©2012 Schimanski et al; licensee BioMed Central Ltd.
LICC: L-BLP25 in patients with colorectal carcinoma after curative resection of hepatic metastases--a randomized, placebo-controlled, multicenter, multinational, double-blinded phase II trial
1First Deptartment of Internal Medicine, University Medical Center (UMC), University Hospital of Mainz, Mainz, Germany
2Department of General and Abdominal Surgery, Municipal Hospital of Karlsruhe, Karlsruhe, Germany
3Digestive Oncology Unit, University Hospital Gasthuisberg, Leuven, Belgium
4Third Department of Internal Medicine, University Medical Center (UMC), University Hospital of Salzburg, Salzburg, Austria
5Department of General and Abdominal Surgery, University Medical Center (UMC), University Hospital of Frankfurt, Frankfurt, Germany
6Onkologische Schwerpunktpraxis Eppendorf, Hamburg, Germany
7First Department of Internal Medicine, University Medical Center (UMC), University Hospital of Ulm, Ulm, Germany
8Center of Internal Medicine, Robert-Bosch Hospital, Stuttgart, Germany
9Med. Klinik Mitte, Hospital of Dortmund, Dortmund, Germany
10Third Department of Internal Medicine, University Hospital of Großhadern, Munich, Germany
11Department of Oncology, Antwerp University Hospital, Edegem, Belgium
12Department of Internal Medicine, Leopoldina Hospital, Schweinfurt, Germany
13Department of Internal Medicine, University Medical Center (UMC), University Hospital of Essen, Essen, Germany
14Oncologianova GmbH, Recklinghausen, Germany
15Outpatient center for hematology and oncology, Mühlheim an der Ruhr, Germany
16Department of General, Visceral and Transplantation Surgery, Campus Virchow Klinikum, Humboldt University, Berlin, Germany
17First Department of Internal Medicine, Kliniken Nordoberpfalz AG, Klinikum Weiden, Germany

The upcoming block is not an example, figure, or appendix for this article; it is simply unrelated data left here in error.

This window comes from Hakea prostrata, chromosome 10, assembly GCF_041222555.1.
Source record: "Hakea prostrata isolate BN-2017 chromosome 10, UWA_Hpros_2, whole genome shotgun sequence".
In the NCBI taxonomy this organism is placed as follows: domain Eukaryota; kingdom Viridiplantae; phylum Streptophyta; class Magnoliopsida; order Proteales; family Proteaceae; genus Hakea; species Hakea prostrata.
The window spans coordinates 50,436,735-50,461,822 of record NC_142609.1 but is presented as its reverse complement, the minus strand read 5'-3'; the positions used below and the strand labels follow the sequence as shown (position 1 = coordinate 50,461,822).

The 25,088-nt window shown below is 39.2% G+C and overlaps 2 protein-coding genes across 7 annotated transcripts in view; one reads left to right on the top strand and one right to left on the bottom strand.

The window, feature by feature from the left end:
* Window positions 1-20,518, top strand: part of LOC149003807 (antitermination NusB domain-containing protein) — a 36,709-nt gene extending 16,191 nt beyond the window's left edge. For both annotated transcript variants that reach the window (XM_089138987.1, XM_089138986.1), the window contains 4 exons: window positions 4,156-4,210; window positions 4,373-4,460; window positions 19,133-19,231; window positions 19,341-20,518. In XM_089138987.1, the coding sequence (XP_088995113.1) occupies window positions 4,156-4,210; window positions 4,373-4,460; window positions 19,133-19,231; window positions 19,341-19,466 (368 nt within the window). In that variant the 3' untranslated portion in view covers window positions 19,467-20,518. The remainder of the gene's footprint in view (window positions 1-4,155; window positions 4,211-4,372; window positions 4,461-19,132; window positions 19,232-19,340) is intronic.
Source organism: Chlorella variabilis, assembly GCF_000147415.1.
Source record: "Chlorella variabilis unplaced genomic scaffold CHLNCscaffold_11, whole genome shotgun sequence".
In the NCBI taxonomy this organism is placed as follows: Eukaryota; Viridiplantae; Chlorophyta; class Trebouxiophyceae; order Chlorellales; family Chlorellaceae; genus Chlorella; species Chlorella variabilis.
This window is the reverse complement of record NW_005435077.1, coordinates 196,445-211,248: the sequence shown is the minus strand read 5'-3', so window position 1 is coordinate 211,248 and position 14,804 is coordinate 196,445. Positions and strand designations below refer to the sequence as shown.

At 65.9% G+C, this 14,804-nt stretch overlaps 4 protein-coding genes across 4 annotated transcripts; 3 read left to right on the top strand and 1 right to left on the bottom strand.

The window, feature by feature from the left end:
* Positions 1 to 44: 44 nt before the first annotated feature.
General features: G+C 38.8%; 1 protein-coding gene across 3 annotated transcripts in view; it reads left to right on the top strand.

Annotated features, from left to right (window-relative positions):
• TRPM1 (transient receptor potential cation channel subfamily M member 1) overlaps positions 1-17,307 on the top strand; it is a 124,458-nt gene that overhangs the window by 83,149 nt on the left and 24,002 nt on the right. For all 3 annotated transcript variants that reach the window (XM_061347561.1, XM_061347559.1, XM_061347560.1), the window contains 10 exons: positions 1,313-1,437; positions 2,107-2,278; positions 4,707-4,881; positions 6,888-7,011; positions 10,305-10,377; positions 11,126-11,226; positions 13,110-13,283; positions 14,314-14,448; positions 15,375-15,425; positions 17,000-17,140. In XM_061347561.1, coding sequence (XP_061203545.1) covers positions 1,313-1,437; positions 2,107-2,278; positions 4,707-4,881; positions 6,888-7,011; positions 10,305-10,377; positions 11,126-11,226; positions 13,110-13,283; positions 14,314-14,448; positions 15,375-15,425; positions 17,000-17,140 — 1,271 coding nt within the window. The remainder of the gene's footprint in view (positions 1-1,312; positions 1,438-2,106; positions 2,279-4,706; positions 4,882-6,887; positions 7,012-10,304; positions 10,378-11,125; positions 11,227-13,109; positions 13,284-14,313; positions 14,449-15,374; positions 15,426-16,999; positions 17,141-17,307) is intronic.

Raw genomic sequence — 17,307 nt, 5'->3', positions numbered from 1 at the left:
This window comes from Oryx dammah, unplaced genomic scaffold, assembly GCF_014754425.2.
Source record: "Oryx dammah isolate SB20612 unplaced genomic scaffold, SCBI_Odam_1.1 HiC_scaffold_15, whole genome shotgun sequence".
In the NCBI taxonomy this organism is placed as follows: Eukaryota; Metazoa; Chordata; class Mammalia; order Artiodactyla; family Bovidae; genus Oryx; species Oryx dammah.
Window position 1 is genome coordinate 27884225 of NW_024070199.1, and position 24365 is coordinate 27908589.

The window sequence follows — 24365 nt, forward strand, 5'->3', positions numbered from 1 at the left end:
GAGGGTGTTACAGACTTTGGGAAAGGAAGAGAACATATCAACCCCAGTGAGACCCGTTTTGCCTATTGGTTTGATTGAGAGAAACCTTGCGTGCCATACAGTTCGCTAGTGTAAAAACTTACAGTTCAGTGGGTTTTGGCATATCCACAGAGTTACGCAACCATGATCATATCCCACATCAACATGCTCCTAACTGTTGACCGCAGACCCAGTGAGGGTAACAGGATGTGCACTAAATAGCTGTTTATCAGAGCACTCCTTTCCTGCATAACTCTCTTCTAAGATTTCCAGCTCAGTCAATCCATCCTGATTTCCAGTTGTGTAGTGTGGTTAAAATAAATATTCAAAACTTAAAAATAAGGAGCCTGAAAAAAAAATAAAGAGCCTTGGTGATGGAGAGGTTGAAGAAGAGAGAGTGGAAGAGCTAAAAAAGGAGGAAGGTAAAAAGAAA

18Outpatient center for hematology and oncology, Offenburg, Germany
19Institute of Medical Biometrics, Epidemiology and Informatics (IMBEI), University Medical Center (UMC), University Hospital of Mainz, Mainz, Germany
20iOMEDICO, Freiburg, Germany
21Department of General and Abdominal Surgery, University Medical Center (UMC), University Hospital of Mainz, Mainz, Germany
22First Dept. of Internal Medicine, University Medical Center (UMC), University Hospital of Mainz, Langenbeckstrasse 1, D-55131 Mainz, Germany
Received November 1, 2011; Accepted April 11, 2012.
This is an Open Access article distributed under the terms of the Creative Commons Attribution License (http://creativecommons.org/licenses/by/2.0
), which permits unrestricted use, distribution, and reproduction in any medium, provided the original work is properly cited.
The recurrence risk after curatively intended resection of hepatic metastases in CRC patients ranges up to 70% [15
]. No generally accepted adjuvant or perioperative strategies are available, significantly reducing the recurrence rate or prolonging overall survival [9
]. According to the German S3 guideline, adjuvant chemotherapy after R0 resection of liver metastases can be considered, whereas neo-adjuvant chemotherapy prior to resection of liver metastases can be considered in reasonable exceptional cases [9
]. In contrast, R0 resectable metastases limited to the liver should be resected. In summary, the recommendation for neoadjuvant/adjuvant chemotherapy is currently not strong in Germany. As the majority of centers is located in Germany we decided to comply with the German guidelines, knowing that peri-operative chemotherapy is considered standard of care in some other countries.
Participating centers confirmed the acceptance of the protocol containing a placebo arm. The standard treatment of care after resection of liver metastases in the participating centers is to watch and wait. As a consequnce, the study offers a potentially effective verum treatment to two thirds of participating patients, which would not receive any treatment otherwise.